The workplace today seems to be what singles bars and fitness clubs were in earlier decades – a good place to meet someone for a romantic relationship.
Employees spend so much time at work that it is inevitable co-workers will sometimes begin a romantic relationship and perhaps even fall in love.
We all know happily married couples who met at work and continued to be successful at their jobs.
But office intrigues bring certain risks to the workplace – both when relationships blossom and after they go bad.
Among these is an increased risk for fraud. Consider the following scenarios.
Blackmail. Manager “A,” who is married, starts an affair with employee “B,” who is under her in the chain of command. This is strictly against company policy, so they keep it a secret. Or so they think.
Manager “C” finds out about their liaison. C now has powerful leverage over A in that he can reveal the affair either to senior management or to A’s spouse if A doesn’t submit to his demands. Those demands might be for money; for undeserving favors, including promotion or access to information and resources; or for turning a blind eye to some other form of fraud.
If the romance takes an unhappy turn, B might also make these kinds of demands. But the blackmailer doesn’t even have to be a co-worker. It could be A’s or B’s erstwhile friend or lover, A’s spouse, or just about anybody who has an inside track on what is going on.
Leaks of sensitive information. Leaks of trade secrets, confidential data about clients or other sensitive information can arise from intimate workplace relationships, either willingly or through deceit.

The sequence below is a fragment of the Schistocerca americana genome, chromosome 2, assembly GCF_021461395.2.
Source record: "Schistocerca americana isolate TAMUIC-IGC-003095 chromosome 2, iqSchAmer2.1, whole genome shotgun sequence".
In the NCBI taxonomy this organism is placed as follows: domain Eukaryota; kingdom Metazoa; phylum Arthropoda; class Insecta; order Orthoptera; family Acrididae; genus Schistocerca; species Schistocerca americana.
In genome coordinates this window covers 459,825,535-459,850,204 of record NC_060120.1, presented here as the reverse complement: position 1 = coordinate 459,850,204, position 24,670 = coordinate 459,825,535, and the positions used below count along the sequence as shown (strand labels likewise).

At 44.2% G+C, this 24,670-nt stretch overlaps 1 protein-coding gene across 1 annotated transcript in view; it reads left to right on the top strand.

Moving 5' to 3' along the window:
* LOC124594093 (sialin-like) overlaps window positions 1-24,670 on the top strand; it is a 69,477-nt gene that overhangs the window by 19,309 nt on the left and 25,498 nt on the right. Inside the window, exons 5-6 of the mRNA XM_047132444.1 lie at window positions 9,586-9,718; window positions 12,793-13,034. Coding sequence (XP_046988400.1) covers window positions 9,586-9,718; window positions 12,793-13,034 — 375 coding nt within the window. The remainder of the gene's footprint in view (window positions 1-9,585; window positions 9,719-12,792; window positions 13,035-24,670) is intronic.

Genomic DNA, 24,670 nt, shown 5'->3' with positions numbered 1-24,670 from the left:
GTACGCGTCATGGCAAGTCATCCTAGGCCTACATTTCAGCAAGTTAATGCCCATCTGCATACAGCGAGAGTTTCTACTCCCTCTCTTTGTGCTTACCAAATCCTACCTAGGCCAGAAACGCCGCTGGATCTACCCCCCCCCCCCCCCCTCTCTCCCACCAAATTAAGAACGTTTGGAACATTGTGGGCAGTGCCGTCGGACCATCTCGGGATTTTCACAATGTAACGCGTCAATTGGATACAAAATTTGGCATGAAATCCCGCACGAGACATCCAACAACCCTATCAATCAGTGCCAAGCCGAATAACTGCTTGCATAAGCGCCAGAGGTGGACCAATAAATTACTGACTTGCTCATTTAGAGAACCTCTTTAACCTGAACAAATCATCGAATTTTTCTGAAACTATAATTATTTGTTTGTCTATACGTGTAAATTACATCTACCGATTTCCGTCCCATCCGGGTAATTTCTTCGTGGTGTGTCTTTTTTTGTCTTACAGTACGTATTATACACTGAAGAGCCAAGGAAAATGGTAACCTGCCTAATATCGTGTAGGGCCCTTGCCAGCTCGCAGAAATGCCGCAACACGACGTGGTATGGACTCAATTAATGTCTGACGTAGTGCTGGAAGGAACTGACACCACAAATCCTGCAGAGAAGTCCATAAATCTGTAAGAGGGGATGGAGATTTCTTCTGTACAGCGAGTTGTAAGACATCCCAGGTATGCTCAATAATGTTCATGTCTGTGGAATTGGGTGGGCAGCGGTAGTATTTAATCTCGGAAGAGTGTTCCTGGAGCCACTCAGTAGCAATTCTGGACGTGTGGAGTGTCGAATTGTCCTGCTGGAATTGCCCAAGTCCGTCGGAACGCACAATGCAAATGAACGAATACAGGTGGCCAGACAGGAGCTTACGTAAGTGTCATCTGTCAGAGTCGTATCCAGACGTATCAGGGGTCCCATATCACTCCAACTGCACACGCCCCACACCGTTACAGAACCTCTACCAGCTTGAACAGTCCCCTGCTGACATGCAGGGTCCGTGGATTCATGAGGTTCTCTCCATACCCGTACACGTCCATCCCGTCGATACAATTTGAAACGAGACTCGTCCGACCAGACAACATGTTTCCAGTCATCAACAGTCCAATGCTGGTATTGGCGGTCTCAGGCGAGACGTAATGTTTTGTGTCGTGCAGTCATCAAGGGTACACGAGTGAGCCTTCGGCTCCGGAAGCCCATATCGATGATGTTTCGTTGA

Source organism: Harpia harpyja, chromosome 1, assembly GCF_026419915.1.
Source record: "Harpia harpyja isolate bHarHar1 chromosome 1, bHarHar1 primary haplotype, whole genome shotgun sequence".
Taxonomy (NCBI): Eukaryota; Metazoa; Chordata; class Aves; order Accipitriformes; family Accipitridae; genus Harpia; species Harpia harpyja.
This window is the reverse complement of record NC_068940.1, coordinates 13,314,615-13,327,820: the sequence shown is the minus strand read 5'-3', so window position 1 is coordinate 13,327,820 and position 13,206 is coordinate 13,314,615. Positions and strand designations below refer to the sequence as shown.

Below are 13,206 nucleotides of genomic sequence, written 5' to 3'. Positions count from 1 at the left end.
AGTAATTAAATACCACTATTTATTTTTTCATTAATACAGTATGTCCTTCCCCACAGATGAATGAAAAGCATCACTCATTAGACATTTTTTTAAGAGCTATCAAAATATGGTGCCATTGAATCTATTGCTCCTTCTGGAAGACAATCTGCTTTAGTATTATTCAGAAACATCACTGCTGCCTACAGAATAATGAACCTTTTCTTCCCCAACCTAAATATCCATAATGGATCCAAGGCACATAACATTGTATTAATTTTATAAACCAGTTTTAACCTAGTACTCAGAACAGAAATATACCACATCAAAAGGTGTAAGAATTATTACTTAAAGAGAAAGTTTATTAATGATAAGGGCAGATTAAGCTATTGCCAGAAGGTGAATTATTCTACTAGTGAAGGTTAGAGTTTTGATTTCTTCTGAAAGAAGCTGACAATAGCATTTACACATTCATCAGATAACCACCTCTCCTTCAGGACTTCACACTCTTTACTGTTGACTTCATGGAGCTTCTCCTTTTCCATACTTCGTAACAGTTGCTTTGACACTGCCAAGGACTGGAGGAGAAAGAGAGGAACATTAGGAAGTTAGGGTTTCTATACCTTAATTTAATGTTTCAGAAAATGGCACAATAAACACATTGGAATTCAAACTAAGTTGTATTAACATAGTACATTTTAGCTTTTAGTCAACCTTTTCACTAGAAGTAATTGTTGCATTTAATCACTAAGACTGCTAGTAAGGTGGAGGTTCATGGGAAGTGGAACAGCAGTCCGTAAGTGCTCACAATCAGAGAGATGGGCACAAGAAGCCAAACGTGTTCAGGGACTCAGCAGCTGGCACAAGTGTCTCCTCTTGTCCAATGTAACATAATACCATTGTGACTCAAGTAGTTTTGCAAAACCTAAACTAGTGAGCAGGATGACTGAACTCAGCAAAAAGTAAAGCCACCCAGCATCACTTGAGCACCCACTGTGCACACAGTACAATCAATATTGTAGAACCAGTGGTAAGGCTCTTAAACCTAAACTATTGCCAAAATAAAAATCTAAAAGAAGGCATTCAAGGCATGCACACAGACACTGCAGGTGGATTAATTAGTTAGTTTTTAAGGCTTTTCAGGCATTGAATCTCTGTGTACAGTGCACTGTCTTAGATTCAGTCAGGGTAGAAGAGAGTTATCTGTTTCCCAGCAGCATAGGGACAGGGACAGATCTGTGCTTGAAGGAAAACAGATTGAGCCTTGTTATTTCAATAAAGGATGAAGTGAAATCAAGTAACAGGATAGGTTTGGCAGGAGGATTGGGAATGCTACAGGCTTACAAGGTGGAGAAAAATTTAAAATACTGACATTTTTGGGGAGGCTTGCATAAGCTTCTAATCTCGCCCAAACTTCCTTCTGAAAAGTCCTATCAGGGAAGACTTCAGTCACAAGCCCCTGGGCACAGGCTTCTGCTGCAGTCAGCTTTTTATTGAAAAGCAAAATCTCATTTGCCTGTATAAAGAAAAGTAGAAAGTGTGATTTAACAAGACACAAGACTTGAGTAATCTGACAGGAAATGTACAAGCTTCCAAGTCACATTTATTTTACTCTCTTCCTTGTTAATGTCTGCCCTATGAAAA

Lovers are known to let their guards down with each other, especially at amorous moments. The possessors of sensitive information might have it pried from their lips, hands or briefcase with their acquiescence, or have it lifted while their back is turned.
Theft. Theft or embezzlement of many varieties is often easier to get away with when there is a clandestine accomplice.
Potential abuses include one employee committing a fraud while the other authorizes it. This can occur in any number of ways, including overstated expense reports, work hours, payroll, payment to vendors, customer returns, etc.
When the perpetrators have a relationship, there is also someone to cover their back, and possibly provide an alibi.
Steps to prevent these kinds of fraud
As a solution to these types of risks, some employers try to prevent all workplace romance. But that’s not very practical, and it can hurt employee morale and retention. Here are some better remedies:
- Put into place a policy that prohibits intimate relationships when there is any potential conflict of interest or breach of security. This should include a prohibition of relationships between managers and anyone in their chain of command. It should spell out the consequences for a breach of policy “up to and including termination.”
- Often, as relationships end, destructive emotions arise and good sense declines. Remember the astronaut driving 900 miles wearing diapers? Beef up your harassment policy to include a prohibition on any kind of vendetta against a former lover. Encourage victims of harassment to report it, and assure them that they won’t be penalized if they haven’t done anything wrong. Then investigate vigorously, and act decisively on your findings.
- Communicate these and related policies to all employees upon hire and at least annually thereafter.
- Train managers on how to respond when they know or suspect a policy is being violated.
- Have a reporting procedure for suspicion of any kind of fraudulent activity, including those above. Allow whistleblowers the option of anonymity.
- Assign responsibility for investigation of these reports, and fully train those responsible on how to fulfill their roles.
- Follow general best practices for fraud prevention and detection.
To some extent, workplace romances are unavoidable. Your guiding principle should be to spell out and restrict those behaviors that have a high potential to harm the organization, while otherwise allowing employees their freedom.
(This is not a comprehensive review of the subject. Employers are advised to seek appropriate legal counsel before changing or implementing new policies.)